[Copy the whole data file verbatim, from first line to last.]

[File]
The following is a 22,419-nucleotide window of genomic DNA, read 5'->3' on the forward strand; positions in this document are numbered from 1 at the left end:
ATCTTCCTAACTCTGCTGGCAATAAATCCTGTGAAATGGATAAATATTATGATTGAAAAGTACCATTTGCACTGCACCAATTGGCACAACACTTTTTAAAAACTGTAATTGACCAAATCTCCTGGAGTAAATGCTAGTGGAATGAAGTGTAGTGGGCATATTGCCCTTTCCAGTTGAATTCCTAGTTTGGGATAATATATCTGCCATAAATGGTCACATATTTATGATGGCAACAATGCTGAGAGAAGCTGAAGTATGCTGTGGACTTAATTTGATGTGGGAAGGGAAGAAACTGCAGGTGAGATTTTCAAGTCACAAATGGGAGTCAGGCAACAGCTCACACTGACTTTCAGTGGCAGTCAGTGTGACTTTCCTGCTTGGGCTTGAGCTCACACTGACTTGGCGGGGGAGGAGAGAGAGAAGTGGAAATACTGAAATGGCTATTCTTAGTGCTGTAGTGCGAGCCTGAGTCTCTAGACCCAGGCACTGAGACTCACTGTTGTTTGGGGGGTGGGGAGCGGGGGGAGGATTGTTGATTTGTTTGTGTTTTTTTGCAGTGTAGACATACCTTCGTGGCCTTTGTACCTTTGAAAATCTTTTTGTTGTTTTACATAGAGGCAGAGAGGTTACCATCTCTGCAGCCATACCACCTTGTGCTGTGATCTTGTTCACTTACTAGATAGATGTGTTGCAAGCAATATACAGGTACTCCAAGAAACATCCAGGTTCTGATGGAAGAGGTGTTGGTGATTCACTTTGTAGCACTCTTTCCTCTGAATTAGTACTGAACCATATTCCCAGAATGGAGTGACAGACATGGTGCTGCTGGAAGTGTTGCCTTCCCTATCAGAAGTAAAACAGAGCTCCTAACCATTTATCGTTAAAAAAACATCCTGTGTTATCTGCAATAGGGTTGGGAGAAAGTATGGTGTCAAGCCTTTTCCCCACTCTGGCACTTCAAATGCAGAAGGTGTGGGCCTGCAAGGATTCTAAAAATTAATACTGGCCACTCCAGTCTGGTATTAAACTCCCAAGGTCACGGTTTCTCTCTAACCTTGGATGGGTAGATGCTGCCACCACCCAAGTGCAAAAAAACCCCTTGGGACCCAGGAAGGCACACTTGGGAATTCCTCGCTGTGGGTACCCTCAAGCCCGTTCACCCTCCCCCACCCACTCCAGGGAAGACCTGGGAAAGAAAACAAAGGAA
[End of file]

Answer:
The following is a 22,419-nucleotide window of genomic DNA, read 5'->3' on the forward strand; positions in this document are numbered from 1 at the left end:
ATCTTCCTAACTCTGCTGGCAATAAATCCTGTGAAATGGATAAATATTATGATTGAAAAGTACCATTTGCACTGCACCAATTGGCACAACACTTTTTAAAAACTGTAATTGACCAAATCTCCTGGAGTAAATGCTAGTGGAATGAAGTGTAGTGGGCATATTGCCCTTTCCAGTTGAATTCCTAGTTTGGGATAATATATCTGCCATAAATGGTCACATATTTATGATGGCAACAATGCTGAGAGAAGCTGAAGTATGCTGTGGACTTAATTTGATGTGGGAAGGGAAGAAACTGCAGGTGAGATTTTCAAGTCACAAATGGGAGTCAGGCAACAGCTCACACTGACTTTCAGTGGCAGTCAGTGTGACTTTCCTGCTTGGGCTTGAGCTCACACTGACTTGGCGGGGGAGGAGAGAGAGAAGTGGAAATACTGAAATGGCTATTCTTAGTGCTGTAGTGCGAGCCTGAGTCTCTAGACCCAGGCACTGAGACTCACTGTTGTTTGGGGGGTGGGGAGCGGGGGGAGGATTGTTGATTTGTTTGTGTTTTTTTGCAGTGTAGACATACCTTCGTGGCCTTTGTACCTTTGAAAATCTTTTTGTTGTTTTACATAGAGGCAGAGAGGTTACCATCTCTGCAGCCATACCACCTTGTGCTGTGATCTTGTTCACTTACTAGATAGATGTGTTGCAAGCAATATACAGGTACTCCAAGAAACATCCAGGTTCTGATGGAAGAGGTGTTGGTGATTCACTTTGTAGCACTCTTTCCTCTGAATTAGTACTGAACCATATTCCCAGAATGGAGTGACAGACATGGTGCTGCTGGAAGTGTTGCCTTCCCTATCAGAAGTAAAACAGAGCTCCTAACCATTTATCGTTAAAAAAACATCCTGTGTTATCTGCAATAGGGTTGGGAGAAAGTATGGTGTCAAGCCTTTTCCCCACTCTGGCACTTCAAATGCAGAAGGTGTGGGCCTGCAAGGATTCTAAAAATTAATACTGGCCACTCCAGTCTGGTATTAAACTCCCAAGGTCACGGTTTCTCTCTAACCTTGGATGGGTAGATGCTGCCACCACCCAAGTGCAAAAAAACCCCTTGGGACCCAGGAAGGCACACTTGGGAATTCCTCGCTGTGGGTACCCTCAAGCCCGTTCACCCTCCCCCACCCACTCCAGGGAAGACCTGGGAAAGAAAACAAAGGAA